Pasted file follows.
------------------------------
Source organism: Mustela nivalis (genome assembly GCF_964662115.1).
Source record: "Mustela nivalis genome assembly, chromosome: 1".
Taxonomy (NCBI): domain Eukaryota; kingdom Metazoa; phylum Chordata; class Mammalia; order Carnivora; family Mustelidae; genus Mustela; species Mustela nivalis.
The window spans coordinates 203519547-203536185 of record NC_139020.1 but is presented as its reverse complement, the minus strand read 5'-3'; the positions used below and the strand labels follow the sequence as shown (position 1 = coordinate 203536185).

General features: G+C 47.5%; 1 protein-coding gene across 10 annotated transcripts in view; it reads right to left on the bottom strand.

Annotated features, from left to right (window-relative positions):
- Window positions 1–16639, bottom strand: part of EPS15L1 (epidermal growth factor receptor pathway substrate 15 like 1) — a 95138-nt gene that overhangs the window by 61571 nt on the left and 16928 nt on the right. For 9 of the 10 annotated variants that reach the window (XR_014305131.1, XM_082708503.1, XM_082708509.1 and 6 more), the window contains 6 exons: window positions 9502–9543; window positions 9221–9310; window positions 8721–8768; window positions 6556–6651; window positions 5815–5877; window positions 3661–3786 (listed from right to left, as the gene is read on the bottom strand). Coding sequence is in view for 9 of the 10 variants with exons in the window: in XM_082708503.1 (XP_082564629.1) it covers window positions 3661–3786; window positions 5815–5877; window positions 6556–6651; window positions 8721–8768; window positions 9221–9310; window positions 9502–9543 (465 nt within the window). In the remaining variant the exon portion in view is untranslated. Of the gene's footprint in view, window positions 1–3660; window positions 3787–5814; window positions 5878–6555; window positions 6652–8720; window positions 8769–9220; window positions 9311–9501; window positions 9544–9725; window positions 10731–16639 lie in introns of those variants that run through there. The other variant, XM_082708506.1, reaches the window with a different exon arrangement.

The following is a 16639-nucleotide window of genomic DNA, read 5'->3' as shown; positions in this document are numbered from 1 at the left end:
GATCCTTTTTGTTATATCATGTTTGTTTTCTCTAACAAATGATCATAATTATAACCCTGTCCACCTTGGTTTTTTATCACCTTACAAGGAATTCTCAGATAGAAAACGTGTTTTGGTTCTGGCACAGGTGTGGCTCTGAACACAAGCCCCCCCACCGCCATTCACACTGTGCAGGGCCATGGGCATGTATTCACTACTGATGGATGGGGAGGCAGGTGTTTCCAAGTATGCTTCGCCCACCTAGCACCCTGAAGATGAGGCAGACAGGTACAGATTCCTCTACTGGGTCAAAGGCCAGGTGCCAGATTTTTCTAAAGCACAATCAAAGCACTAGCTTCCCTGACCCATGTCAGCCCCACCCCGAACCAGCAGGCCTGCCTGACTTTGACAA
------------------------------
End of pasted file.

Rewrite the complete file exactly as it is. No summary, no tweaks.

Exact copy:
Source organism: Mustela nivalis (genome assembly GCF_964662115.1).
Source record: "Mustela nivalis genome assembly, chromosome: 1".
Taxonomy (NCBI): domain Eukaryota; kingdom Metazoa; phylum Chordata; class Mammalia; order Carnivora; family Mustelidae; genus Mustela; species Mustela nivalis.
The window spans coordinates 203519547-203536185 of record NC_139020.1 but is presented as its reverse complement, the minus strand read 5'-3'; the positions used below and the strand labels follow the sequence as shown (position 1 = coordinate 203536185).

General features: G+C 47.5%; 1 protein-coding gene across 10 annotated transcripts in view; it reads right to left on the bottom strand.

Annotated features, from left to right (window-relative positions):
- Window positions 1–16639, bottom strand: part of EPS15L1 (epidermal growth factor receptor pathway substrate 15 like 1) — a 95138-nt gene that overhangs the window by 61571 nt on the left and 16928 nt on the right. For 9 of the 10 annotated variants that reach the window (XR_014305131.1, XM_082708503.1, XM_082708509.1 and 6 more), the window contains 6 exons: window positions 9502–9543; window positions 9221–9310; window positions 8721–8768; window positions 6556–6651; window positions 5815–5877; window positions 3661–3786 (listed from right to left, as the gene is read on the bottom strand). Coding sequence is in view for 9 of the 10 variants with exons in the window: in XM_082708503.1 (XP_082564629.1) it covers window positions 3661–3786; window positions 5815–5877; window positions 6556–6651; window positions 8721–8768; window positions 9221–9310; window positions 9502–9543 (465 nt within the window). In the remaining variant the exon portion in view is untranslated. Of the gene's footprint in view, window positions 1–3660; window positions 3787–5814; window positions 5878–6555; window positions 6652–8720; window positions 8769–9220; window positions 9311–9501; window positions 9544–9725; window positions 10731–16639 lie in introns of those variants that run through there. The other variant, XM_082708506.1, reaches the window with a different exon arrangement.

The following is a 16639-nucleotide window of genomic DNA, read 5'->3' as shown; positions in this document are numbered from 1 at the left end:
GATCCTTTTTGTTATATCATGTTTGTTTTCTCTAACAAATGATCATAATTATAACCCTGTCCACCTTGGTTTTTTATCACCTTACAAGGAATTCTCAGATAGAAAACGTGTTTTGGTTCTGGCACAGGTGTGGCTCTGAACACAAGCCCCCCCACCGCCATTCACACTGTGCAGGGCCATGGGCATGTATTCACTACTGATGGATGGGGAGGCAGGTGTTTCCAAGTATGCTTCGCCCACCTAGCACCCTGAAGATGAGGCAGACAGGTACAGATTCCTCTACTGGGTCAAAGGCCAGGTGCCAGATTTTTCTAAAGCACAATCAAAGCACTAGCTTCCCTGACCCATGTCAGCCCCACCCCGAACCAGCAGGCCTGCCTGACTTTGACAA